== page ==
Finlay: Absolutely. Absolutely I am. I went, and I got Will’s United States Championship from Juice, beat Will and hand delivered it to him and I told him. Remember, you are hanging on to my belt. Every time you look at it, every time you touch it, every time you put it on, remember that’s David Finlay’s belt.
I beat him, I beat him in 15 minutes. In a G1 main event. Did anyone else beat Will Ospreay that quickly? I don’t think so. So yeah, I’m in his head, and I took the title to get in his head, obviously, because he beat me before, and I needed to do something. Sometimes talking isn’t enough, you have to do something to get someone’s attention, and that was my way of getting his attention. I think now he hears me loud and clear.
–Obviously once you win the belt, you’ve got to hold on to it, keep it and project an image as champion. How do you see yourself as US Champion in terms of how your schedule might look like? Do you want to defend that title on STRONG, head into AEW perhaps, or focus on Japan and New Japan?
Finlay: Yes to all three of those things. I think if there’s a big STRONG show, then the US title should be defended. Because we’d be in the country that I am the champion of. The championship needs to be defended. If anyone in AEW wants a shot then absolutely- I am the champion of America. And I think it needs to be defended in Japan as well because I represent America. So yeah, I’d take on all comers, and defend it as many times as I can. Not only do I want to be the champion, I want all the records. I want the most defences, I want to hold it the longest, beat the most people, you name it. I want to hold onto it and be a fighting, defending champion.
–And do you have a specific opponent in mind that you’d want for that first defence or one of those first defences?
Finlay: I think right off the bat I’d want to face Shingo again. He’s the only guy out of the three that I beat, Juice Will and him that I didn’t beat definitively. I caught him- still got the two points, that’s all that matters, the record will show that I beat Shingo Takagi, but I would like to beat him definitively and I’m sure he would like to lose definitively as well.
I said to expect me, here I am
–It seems like as soon as the last bell rings to end the G1, everyone’s mind is now already on Tokyo Dome season.
— What does the Tokyo Dome mean to you as someone who came through our system, and though you’re not Japanese, you came up and was raised through the Dojo in Noge? What does the Tokyo Dome mean?
Finlay: The Tokyo Dome is like the pinnacle stadium of Japanese wrestling to me. It’s where all the biggest things happen, it’s Wrestle Kingdom, the lights don’t get brighter, the show doesn’t get bigger. If you want to make history, that’s the place to do it, absolutely. So yeah, I would like to be heading into Wrestle Kingdom as the champion. I don’t have a pick for who the challenger should be, as I said I would like to face Shingo again, but at that point, I’m the champion, so I don’t call people out- people are gunning for me.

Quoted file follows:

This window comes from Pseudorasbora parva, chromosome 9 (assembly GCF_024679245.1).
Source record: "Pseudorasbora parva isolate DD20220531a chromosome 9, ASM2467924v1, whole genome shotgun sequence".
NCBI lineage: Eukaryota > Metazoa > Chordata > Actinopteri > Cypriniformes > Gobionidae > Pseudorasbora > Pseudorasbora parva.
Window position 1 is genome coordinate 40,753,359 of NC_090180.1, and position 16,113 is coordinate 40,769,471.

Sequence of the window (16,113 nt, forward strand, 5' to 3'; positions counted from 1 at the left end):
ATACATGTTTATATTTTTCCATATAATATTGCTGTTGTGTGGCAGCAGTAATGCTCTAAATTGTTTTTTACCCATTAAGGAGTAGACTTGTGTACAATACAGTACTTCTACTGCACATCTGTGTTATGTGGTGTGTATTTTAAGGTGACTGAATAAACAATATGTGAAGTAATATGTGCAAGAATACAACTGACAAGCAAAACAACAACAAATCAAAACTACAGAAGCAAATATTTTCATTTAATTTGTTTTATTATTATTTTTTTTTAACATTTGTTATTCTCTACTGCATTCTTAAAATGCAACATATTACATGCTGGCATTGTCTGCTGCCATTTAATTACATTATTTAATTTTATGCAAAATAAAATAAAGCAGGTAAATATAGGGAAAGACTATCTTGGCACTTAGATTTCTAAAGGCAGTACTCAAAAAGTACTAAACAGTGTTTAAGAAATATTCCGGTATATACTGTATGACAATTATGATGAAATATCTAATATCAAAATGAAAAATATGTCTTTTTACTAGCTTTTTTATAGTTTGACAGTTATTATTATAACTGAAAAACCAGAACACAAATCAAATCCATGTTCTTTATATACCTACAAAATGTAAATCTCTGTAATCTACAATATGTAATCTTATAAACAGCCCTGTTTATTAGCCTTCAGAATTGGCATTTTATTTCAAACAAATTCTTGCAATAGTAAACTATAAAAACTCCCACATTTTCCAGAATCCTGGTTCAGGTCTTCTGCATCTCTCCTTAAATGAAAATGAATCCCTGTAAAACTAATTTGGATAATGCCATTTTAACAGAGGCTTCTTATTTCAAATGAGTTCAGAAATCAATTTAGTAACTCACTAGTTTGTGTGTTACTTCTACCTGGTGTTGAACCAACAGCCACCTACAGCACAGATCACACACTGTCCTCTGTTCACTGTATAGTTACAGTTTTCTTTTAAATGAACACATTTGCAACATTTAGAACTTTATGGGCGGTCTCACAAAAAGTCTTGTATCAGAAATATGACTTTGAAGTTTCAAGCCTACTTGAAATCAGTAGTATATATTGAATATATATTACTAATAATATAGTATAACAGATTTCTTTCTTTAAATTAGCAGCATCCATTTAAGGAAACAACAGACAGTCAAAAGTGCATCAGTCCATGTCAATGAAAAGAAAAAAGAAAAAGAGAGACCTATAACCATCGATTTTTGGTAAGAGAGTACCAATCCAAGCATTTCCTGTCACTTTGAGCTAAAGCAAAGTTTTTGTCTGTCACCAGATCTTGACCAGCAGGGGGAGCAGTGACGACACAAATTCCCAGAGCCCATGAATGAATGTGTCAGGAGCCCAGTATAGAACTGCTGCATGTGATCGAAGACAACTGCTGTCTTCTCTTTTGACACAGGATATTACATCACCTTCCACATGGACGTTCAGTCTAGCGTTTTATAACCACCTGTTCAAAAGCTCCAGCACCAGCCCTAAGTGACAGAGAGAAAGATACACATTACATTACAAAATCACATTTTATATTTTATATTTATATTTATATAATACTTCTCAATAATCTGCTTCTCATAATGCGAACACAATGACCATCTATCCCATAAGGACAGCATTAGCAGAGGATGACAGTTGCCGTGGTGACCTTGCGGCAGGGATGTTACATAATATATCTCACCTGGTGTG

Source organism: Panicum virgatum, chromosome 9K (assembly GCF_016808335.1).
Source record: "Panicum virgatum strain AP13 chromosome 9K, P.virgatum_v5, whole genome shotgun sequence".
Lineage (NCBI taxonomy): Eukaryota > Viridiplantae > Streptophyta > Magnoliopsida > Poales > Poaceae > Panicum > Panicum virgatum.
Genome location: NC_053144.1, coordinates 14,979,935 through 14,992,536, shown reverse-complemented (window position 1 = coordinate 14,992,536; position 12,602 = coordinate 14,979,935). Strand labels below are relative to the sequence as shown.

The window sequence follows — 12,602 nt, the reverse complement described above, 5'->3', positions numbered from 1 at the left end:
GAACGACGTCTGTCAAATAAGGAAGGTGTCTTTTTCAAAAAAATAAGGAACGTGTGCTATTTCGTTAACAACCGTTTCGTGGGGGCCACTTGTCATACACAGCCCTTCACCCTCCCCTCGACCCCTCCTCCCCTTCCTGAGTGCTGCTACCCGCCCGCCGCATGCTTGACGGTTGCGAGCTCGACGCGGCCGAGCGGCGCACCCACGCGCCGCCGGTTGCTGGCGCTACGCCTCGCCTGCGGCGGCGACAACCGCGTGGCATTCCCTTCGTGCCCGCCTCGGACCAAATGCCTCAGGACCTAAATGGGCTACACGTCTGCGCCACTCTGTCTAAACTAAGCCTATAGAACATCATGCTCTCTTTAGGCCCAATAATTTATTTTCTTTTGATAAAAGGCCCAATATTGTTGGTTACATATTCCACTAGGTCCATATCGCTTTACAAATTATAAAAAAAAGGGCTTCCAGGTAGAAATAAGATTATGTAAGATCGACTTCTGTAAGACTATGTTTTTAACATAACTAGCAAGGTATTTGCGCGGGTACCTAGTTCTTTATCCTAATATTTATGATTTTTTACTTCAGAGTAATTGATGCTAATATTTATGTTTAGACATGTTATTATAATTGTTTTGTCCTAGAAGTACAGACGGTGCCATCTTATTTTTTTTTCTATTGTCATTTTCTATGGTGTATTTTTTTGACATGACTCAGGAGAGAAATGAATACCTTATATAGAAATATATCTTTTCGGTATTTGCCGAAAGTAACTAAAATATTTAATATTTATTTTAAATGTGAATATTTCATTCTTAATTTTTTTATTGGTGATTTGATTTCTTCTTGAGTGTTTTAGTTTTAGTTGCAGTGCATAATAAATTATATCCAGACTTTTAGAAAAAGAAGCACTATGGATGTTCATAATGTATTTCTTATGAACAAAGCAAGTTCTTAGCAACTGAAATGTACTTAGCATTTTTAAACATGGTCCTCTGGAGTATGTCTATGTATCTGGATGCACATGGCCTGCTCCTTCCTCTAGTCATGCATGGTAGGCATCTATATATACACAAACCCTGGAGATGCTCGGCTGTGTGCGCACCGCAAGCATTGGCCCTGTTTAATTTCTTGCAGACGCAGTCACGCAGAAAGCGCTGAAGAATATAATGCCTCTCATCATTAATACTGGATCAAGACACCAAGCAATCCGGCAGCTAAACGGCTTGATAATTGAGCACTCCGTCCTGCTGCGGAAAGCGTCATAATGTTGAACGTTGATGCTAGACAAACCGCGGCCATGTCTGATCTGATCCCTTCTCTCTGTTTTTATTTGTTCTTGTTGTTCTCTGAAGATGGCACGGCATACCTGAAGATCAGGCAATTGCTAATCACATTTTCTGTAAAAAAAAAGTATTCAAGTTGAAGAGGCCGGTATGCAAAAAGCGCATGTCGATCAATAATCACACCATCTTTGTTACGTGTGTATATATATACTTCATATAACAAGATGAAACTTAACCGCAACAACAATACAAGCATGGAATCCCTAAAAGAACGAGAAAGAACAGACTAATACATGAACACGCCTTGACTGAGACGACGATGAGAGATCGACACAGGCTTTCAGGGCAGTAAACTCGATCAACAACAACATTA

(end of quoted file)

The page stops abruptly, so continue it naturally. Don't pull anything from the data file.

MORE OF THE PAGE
–From the, the G1 press conference you started using ‘expect me’ as a catchphrase. People obviously came to appreciate what that meant during the G1, but why did that line pop in your head, and why was that important to you over the last two months or so?
Finlay: That goes all the way back to 2019 when Juice and I won World Tag League. I’d just come back from injury, it was my first tour back, my first full tour back. Juice and I had been telling people for a while about how we felt we were the best tag team, we were going to win the whole thing. We surprised everybody winning World Tag League, nobody expected it whatever, we moved on. Fast forward, New Japan Cup, I told everybody hey, I can beat these guys, I can make it pretty deep. I went on a bracket buster run. Nobody thought I would make it to the semifinals. I beat Chase Owens, whatever, beat YOSHI-HASHI, whatever, but the real one was I beat Jay White. Nobody expected that would happen, I knew I could, still everyone was surprised.
Then fast forward to the G1 and again everyone’s counting me out. I’d proved myself again and again, but people still don’t catch on. I was tired of people were like ‘oh wow I never expected that’ So I was like, stop being surprised, stop saying it’s unexpected. I am good, I am the real deal. That’s why you should expect me.
–Your final thoughts before facing Will Ospreay in Kobe.
Finlay: Will, the time has come, the day has come! I am the next IWGP United States Champion and there is nothing that you or the rest of the United Empire can do about it. I told you to expect me- here I am.